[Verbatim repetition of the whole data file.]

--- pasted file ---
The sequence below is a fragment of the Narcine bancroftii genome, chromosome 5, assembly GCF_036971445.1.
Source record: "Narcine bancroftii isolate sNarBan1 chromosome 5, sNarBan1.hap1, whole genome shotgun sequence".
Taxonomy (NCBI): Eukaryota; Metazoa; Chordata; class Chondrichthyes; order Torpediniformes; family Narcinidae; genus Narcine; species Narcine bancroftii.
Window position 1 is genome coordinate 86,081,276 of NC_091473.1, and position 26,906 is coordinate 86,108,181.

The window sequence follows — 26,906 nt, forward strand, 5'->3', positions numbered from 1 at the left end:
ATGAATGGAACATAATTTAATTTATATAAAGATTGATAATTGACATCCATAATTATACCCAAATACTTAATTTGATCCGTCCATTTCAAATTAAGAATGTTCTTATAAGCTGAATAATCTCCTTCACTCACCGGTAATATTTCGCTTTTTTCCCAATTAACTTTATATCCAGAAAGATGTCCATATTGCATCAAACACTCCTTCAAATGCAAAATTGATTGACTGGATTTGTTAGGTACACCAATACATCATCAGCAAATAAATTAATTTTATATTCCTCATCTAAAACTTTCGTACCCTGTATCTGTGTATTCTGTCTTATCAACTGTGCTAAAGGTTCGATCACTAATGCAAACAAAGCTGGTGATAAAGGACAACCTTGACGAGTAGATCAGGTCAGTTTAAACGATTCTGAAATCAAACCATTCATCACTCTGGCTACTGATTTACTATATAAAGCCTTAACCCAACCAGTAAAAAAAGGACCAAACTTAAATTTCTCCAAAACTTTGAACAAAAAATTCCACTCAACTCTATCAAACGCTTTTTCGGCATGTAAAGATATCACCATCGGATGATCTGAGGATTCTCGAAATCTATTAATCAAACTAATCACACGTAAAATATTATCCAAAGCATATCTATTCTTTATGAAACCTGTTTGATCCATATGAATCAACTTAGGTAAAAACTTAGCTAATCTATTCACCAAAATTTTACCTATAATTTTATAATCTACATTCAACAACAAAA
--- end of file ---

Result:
The sequence below is a fragment of the Narcine bancroftii genome, chromosome 5, assembly GCF_036971445.1.
Source record: "Narcine bancroftii isolate sNarBan1 chromosome 5, sNarBan1.hap1, whole genome shotgun sequence".
Taxonomy (NCBI): Eukaryota; Metazoa; Chordata; class Chondrichthyes; order Torpediniformes; family Narcinidae; genus Narcine; species Narcine bancroftii.
Window position 1 is genome coordinate 86,081,276 of NC_091473.1, and position 26,906 is coordinate 86,108,181.

The window sequence follows — 26,906 nt, forward strand, 5'->3', positions numbered from 1 at the left end:
ATGAATGGAACATAATTTAATTTATATAAAGATTGATAATTGACATCCATAATTATACCCAAATACTTAATTTGATCCGTCCATTTCAAATTAAGAATGTTCTTATAAGCTGAATAATCTCCTTCACTCACCGGTAATATTTCGCTTTTTTCCCAATTAACTTTATATCCAGAAAGATGTCCATATTGCATCAAACACTCCTTCAAATGCAAAATTGATTGACTGGATTTGTTAGGTACACCAATACATCATCAGCAAATAAATTAATTTTATATTCCTCATCTAAAACTTTCGTACCCTGTATCTGTGTATTCTGTCTTATCAACTGTGCTAAAGGTTCGATCACTAATGCAAACAAAGCTGGTGATAAAGGACAACCTTGACGAGTAGATCAGGTCAGTTTAAACGATTCTGAAATCAAACCATTCATCACTCTGGCTACTGATTTACTATATAAAGCCTTAACCCAACCAGTAAAAAAAGGACCAAACTTAAATTTCTCCAAAACTTTGAACAAAAAATTCCACTCAACTCTATCAAACGCTTTTTCGGCATGTAAAGATATCACCATCGGATGATCTGAGGATTCTCGAAATCTATTAATCAAACTAATCACACGTAAAATATTATCCAAAGCATATCTATTCTTTATGAAACCTGTTTGATCCATATGAATCAACTTAGGTAAAAACTTAGCTAATCTATTCACCAAAATTTTACCTATAATTTTATAATCTACATTCAACAACAAAA